# Standard behaviour for ftpd(8). auth required pam_listfile.so item=user sense=deny file=/etc/ftpusers onerr=succeed # Note: vsftpd handles anonymous logins on its own. Do not enable pam_ftp.so. # Customized login using htpasswd file auth required pam_pwdfile.so pwdfile /etc/vsftpd.passwd flock @include common-account @include common-session
You need to put a username and password-hash in
To find the password hash, run:
root> perl -e '$salt=q($1$).int(rand(1e8)); print "password: "; chomp($passwd=<STDIN>); print crypt($passwd,$salt),"\n"' password: helloworld $1$88946554$UjFicyn04d43zuF2ojx0L0
(When prompted for a password, type something better than helloworld).
Copy the output (the
$1... string). This is your password hash.
/etc/vsftpd.passwd and put the following in it:
where username is the name of the local user on your machine.
$1$88... with your password hash of course.
/etc/vsftpd.conf and set the following:
anonymous_enable=NO write_enable=YES local_umask=022 local_enable=YES virtual_use_local_privs=YES
Block FTP connections from everything other than
usb networks: If you’re using ufw (which I strongly recommend) edit
Find a line that looks like:
ufw-before-input -p udp -d 220.127.116.11 --dport 1900 -j ACCEPT
After that (and certainly before the
COMMIT line) add the lines:
# Accept ftp only over usb -A ufw-before-input -p tcp --dport 21 ! -i usb+ -j REJECT
Restart your firewall. (If you don’t know how to flush rules properly, reboot. Don’t simply
service ufw restart, as that never works well for me.)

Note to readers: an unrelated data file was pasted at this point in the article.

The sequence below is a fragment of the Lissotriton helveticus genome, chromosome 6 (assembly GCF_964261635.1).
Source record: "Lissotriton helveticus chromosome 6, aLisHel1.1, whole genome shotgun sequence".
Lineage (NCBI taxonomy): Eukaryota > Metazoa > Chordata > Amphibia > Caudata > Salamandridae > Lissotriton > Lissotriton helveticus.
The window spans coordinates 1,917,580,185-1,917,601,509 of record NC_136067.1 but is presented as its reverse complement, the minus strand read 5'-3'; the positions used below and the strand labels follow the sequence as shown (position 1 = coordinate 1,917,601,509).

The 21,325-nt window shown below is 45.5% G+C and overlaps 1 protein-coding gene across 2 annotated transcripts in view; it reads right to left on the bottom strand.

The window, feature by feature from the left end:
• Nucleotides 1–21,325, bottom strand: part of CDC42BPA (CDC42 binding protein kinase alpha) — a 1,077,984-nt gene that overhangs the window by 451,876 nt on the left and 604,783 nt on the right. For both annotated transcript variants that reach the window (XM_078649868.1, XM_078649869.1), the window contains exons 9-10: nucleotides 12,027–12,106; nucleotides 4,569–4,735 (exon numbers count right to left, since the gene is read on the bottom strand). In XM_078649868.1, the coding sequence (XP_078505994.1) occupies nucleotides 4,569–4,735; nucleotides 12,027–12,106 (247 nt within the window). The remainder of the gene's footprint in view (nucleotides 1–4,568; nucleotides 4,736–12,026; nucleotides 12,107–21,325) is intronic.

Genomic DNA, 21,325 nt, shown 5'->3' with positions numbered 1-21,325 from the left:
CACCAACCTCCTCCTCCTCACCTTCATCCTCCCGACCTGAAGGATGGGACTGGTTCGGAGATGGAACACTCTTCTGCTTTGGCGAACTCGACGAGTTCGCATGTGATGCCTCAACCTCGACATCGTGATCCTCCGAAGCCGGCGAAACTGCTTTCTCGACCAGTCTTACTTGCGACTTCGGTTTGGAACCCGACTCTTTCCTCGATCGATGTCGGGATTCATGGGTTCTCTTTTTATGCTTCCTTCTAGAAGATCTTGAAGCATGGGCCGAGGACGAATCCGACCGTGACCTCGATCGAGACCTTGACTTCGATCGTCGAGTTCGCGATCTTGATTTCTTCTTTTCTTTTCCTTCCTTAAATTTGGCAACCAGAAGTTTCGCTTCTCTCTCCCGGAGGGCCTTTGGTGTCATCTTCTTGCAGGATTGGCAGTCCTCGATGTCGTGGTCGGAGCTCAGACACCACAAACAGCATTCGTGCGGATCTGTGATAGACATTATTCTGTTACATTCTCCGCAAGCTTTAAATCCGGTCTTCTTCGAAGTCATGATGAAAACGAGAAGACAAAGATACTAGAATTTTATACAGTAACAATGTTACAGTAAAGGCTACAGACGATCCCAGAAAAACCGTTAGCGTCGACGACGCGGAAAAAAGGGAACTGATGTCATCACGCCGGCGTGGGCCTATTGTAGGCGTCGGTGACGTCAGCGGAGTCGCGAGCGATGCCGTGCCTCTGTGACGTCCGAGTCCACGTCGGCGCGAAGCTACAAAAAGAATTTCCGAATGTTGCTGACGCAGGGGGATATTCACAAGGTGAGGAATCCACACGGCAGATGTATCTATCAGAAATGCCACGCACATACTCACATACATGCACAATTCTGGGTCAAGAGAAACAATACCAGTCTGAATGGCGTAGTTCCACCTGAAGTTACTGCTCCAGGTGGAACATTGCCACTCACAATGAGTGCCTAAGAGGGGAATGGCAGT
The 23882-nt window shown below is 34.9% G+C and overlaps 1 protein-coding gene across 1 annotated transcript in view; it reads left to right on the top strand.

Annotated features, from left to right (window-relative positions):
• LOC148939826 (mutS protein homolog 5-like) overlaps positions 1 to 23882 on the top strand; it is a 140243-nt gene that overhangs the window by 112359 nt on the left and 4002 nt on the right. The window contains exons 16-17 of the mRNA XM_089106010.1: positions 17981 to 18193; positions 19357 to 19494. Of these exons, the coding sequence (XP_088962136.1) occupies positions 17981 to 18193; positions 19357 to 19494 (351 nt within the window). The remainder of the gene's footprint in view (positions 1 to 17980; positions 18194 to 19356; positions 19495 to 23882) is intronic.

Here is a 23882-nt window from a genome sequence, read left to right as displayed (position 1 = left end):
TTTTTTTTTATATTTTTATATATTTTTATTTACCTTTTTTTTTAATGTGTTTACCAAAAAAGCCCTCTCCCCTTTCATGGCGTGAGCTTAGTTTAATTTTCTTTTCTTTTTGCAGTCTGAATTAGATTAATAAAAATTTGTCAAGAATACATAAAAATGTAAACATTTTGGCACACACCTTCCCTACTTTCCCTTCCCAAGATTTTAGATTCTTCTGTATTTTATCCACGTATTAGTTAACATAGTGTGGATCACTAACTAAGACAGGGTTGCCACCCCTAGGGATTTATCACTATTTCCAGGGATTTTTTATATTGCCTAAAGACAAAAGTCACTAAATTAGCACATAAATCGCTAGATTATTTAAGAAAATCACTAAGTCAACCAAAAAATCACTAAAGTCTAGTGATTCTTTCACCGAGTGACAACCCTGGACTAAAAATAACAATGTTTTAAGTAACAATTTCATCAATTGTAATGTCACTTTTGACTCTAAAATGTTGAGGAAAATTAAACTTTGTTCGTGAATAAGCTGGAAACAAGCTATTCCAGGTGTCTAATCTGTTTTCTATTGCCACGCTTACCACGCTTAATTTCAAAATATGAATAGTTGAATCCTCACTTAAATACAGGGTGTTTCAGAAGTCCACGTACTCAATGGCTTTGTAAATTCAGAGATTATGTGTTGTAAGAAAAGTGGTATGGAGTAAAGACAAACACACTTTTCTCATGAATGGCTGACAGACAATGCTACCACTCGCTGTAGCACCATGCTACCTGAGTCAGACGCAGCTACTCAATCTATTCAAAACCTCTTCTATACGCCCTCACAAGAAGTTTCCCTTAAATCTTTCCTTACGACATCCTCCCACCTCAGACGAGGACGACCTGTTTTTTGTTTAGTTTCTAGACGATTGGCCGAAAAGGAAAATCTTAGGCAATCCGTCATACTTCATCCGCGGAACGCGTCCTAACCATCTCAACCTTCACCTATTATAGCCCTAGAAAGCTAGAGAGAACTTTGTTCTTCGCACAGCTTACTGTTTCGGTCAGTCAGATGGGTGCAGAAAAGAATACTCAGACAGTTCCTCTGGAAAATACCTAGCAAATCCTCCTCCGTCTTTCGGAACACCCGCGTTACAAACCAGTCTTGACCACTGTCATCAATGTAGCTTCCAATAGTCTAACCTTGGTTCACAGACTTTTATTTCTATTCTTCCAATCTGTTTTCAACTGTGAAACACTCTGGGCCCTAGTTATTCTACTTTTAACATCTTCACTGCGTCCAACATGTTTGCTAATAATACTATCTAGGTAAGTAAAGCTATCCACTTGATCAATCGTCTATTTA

Test it out:
root> service vsftpd restart user> ftp user@localhost
You should be able to log in with the password you typed above (instead of helloworld) and not your regular password.
If everything worked fine so far, then you can try connecting from your Android device. Install an FTP client on your Android device and add a new FTP connection. Use the IP address of your desktop’s USB interface, your local username, and the password you just created. After this you should be able to drag and drop files from your PC as needed.
Using SSH is slow on my devices, because the Android devices CPU doesn’t seem to be powerful enough to encrypt more than data at rates more than 200kbps. But it is secure enough to be used over WiFi and mobile networks, so it is quite useful to set up. There are two ways to do this: From your device, or from your computer.
I strongly recommend setting this up. It’s easy, and super useful.
Set up an SSH server on your Desktop. (You probably have this done already.)
Install an SFTP client on your Android device. Create a new connection and enter your login information.
For better security, generate an ssh key on your desktop, copy it over to your phone and use it. This way your precious UNIX password is not stored in clear text on the android device. (Expiring a compromised SSH key is a lot easier than changing your password on all your machines.)
This is not as useful, but does have a certain “geek appeal”. It’s also very easy to do: Just go to the Google play store and install any one of many SSH Servers. Start it and follow the instructions.
Hi, great post, I use ftp better than the other method. Another thing to talk about is new OS plasma mobile, based in linux:
I just followed above-mentioned step transfers file from Linux platform to Android operating system. but I always use FTP.